01 December 2022: Editorial
Editorial: The World Health Organization (WHO) Fungal Priority Pathogens List in Response to Emerging Fungal Pathogens During the COVID-19 PandemicDinah V. Parums1CDE*
Med Sci Monit 2022; 28:e939088
ABSTRACT: The COVID-19 pandemic, climate change, increased resistance to antifungal drugs, and an increased number of immunocompromised patients have driven a recent global surge in pathogenic fungal infections, including aspergillosis, candidiasis, and mucormycosis. On 25 October 2022, the World Health Organization (WHO) released a list of 19 fungal priority pathogens identified as having the greatest threat to public health. The WHO Fungal Priority Pathogens List represents the first global response to identify and prioritize fungal pathogens and their impact on global public health and to consider the unmet research and development needs. The WHO has grouped the priority fungal pathogens into those of critical, high, and medium priority. This Editorial aims to highlight the importance of identifying and prioritizing fungal pathogens and identifying emerging fungal pathogens and the global factors driving changing patterns of infection.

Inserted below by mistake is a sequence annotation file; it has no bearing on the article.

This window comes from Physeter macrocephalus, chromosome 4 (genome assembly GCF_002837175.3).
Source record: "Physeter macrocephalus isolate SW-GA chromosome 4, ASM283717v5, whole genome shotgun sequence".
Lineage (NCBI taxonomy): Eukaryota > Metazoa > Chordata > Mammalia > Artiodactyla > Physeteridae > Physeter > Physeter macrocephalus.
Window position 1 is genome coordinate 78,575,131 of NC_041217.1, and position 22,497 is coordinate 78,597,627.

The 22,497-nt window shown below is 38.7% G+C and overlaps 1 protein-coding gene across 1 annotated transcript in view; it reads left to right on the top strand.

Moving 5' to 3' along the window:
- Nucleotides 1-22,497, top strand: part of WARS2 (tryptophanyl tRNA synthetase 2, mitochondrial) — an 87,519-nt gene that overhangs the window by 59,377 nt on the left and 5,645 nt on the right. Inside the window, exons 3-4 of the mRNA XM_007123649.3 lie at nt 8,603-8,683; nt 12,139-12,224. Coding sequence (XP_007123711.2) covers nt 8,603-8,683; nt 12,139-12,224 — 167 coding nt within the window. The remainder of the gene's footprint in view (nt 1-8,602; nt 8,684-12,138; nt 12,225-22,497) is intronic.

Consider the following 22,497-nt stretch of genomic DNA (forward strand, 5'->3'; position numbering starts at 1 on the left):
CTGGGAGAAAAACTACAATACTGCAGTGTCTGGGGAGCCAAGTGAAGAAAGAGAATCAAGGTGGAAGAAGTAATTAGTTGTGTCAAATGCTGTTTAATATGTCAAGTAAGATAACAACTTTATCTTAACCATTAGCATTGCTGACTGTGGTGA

Keywords: Editorial, Fungi, COVID-19, guideline, Infection Surveillance, Humans, Pandemics, World Health Organization, Public Health, Immunocompromised Host
In early 2018, an expert panel of leading bacteriologists, virologists, and infectious disease experts convened at the World Health Organization (WHO) headquarters in Geneva . Their aim was to identify pathogens with pandemic potential, but for which no, or insufficient, control measures were in place . In 2018, the WHO list included an entry not seen in previous years . In addition to eight familiar and severe diseases, including Zika, Lassa fever, Marburg virus infection, Ebola, and severe acute respiratory syndrome (SARS), the 2018 WHO list included a ninth potential global threat, identified as Disease X [1,2]. Since 2018, the world has experienced almost three years of the COVID-19 pandemic caused by SARS-CoV-2, but debate continues as to whether COVID-19 or Zika represents Disease X predicted in 2018 [2,3].